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Rank

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The ladder of advancement or "Trail to Eagle" in Scouting includes seven ranks from Scout to Eagle. When a scout is taught a skill or accomplishes a requirement, he must have his patrol leader, a staff member, or scoutmaster sign off the requirement in his handbook. Once all requirements have been met, the scout must have a Scoutmaster Conference with the Scoutmaster. Finally, the scout must attend a Board of Review and show the Board Examiners that he has completed all the requirements. After passing the BOR, the scout will be presented with his new rank at the next Troop Meeting. They will receive a rank patch to go on their left breast pocket.

As a side note, to commemorate the 100 years of scouting, in 2010, all scout patches had a special border displaying 1910 and 2010.

ScoutEdit

Scout

The most basic rank in Scouting. It is given to all new recruits and only requires that the scout join the Troop.






TenderfootEdit

Tfoot

Tenderfoot is easily achievable by all new scouts. It requires a basic knowledge of the Troop, their patrol, the Scout uniform, and the Scout Oath and Law. A Tenderfoot scout is also expected to know the basics of hiking, knot tying, the buddy system, and poisonous plants. Finally, a Tenderfoot scout must also complete a very basic physical fitness regimen over 30 days.




Second ClassEdit

2class

A Second Class scout must know how to orient a map, the basics of leave-no-trace camping, the rules for a safe swim, basic first aid, and how to identify local animals. He must also have completed a short hike, preformed at least one hour of community service, participate in a Flag Ceremony, and complete a drug education program like DARE.





First ClassEdit

1class

First Class builds on what the scout learned for Second Class. He now must identify local plants in addition to wildlife, he must show how to orient himself without a compass, show a more in depth understanding of first aid, and must complete the BSA Swim Test. A First Class scout must also show his ability to organize a meal plan and cook it. He must also understand the rights and responsibilities of a citizen and have participated in several troop events. The scout must also show a knowledge of lashing and several knots.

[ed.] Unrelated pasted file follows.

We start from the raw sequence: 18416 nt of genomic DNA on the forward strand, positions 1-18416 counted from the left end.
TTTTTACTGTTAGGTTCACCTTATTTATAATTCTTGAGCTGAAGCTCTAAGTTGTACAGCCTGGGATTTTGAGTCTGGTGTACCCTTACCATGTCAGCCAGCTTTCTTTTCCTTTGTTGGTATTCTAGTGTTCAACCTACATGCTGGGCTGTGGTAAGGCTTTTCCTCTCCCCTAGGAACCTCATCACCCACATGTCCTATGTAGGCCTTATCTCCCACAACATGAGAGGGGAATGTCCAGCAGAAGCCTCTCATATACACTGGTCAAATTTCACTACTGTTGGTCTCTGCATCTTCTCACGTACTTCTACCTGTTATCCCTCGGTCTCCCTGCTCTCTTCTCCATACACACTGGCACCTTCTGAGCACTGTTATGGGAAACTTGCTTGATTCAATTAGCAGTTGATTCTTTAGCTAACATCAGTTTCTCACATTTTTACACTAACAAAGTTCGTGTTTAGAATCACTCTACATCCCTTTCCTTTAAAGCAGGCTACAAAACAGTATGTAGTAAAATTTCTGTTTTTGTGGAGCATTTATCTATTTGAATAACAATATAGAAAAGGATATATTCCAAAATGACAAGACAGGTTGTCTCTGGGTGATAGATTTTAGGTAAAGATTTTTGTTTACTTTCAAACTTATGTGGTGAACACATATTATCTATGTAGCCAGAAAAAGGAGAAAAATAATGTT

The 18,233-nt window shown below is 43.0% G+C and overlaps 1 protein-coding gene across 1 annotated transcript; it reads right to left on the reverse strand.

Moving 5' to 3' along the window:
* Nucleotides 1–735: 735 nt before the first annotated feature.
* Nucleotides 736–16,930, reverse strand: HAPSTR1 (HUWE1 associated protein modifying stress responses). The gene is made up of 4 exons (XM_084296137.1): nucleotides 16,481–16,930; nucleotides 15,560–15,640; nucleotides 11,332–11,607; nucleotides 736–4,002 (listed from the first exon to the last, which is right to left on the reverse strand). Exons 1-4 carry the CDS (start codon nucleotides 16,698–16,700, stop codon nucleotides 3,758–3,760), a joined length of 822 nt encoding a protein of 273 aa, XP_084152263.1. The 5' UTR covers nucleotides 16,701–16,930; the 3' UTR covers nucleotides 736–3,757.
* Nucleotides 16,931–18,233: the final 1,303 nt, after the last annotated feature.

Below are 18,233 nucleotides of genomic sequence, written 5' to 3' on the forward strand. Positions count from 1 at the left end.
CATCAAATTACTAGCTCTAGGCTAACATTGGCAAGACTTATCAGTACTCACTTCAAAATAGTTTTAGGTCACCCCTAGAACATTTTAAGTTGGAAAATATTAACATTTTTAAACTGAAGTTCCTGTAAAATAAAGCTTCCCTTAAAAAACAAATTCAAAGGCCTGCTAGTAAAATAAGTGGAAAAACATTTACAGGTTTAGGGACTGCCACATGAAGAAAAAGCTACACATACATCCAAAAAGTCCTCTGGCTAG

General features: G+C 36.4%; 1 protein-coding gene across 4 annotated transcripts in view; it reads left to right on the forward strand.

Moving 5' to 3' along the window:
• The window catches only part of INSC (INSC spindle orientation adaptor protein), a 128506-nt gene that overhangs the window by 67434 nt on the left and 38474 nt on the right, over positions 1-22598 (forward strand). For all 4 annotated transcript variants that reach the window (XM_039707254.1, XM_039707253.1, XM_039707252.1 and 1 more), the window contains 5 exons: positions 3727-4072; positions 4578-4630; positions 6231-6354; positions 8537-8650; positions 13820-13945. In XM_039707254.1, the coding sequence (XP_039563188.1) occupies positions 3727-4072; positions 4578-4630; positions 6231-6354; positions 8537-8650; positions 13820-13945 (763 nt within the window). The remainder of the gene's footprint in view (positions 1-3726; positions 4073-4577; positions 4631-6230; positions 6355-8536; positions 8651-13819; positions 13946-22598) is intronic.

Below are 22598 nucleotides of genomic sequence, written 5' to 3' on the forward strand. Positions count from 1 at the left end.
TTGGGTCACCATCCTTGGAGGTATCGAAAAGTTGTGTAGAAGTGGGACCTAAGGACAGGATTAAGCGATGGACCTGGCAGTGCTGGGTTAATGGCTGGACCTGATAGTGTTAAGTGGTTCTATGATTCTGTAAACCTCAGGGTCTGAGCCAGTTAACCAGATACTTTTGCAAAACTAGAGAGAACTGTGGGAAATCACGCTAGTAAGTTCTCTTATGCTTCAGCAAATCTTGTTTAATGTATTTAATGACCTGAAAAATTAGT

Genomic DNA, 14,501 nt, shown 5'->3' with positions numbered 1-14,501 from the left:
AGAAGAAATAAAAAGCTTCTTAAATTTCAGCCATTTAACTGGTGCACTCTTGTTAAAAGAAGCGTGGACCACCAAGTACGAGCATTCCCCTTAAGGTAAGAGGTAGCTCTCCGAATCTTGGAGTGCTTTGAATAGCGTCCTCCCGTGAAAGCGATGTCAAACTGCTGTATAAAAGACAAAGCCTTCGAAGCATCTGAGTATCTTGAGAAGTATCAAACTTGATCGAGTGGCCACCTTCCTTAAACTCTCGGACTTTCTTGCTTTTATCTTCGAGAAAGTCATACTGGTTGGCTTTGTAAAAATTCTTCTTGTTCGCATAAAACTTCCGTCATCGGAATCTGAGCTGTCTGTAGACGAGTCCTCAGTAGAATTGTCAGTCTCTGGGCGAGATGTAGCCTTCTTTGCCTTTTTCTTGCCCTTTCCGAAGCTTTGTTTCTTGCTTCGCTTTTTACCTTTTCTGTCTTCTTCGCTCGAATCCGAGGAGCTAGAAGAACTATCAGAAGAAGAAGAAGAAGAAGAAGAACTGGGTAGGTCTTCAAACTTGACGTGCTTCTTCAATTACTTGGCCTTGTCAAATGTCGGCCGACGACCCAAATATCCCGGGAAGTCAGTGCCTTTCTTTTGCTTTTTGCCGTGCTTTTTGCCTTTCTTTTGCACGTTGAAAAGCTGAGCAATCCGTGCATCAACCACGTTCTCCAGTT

StarEdit

Star

Star is the first of the higher set of ranks. A Star scout must participate in service projects, remain active in the Troop, and hold a Position of Responsibility. In addition, he must have at least six merit badges and four of those badges must be Eagle required. (They could all be Eagle required.)




LifeEdit

Life

Life further builds on the requirements of Star. Five more badges are required (three of them Eagle required). The service requirements and Position of Responsibility requirements are increased and extended. Life scouts are also expected to take a more active role in leading and teaching the Troop's younger scouts basic skills.





EagleEdit

Eagle
Eagle continues the requirements for Life and Star to their conclusion in the pinnacle of Scouting. A Position of Responsibility is required and the scout must acquire ten more merit badges (including all the remaining Eagle required). Instead of simply preforming service, an Eagle scout must plan and lead a large scale service project of his own. Finally, he must attend and pass a special Eagle Board.


Eagle PalmsEdit

After achieving the rank of Eagle, a scout may earn an additional palm every three months. To earn each palm, the scout must acquire five more merit badges and remain an active and upstanding member of his troop.



For more information see Eagle Scouts.

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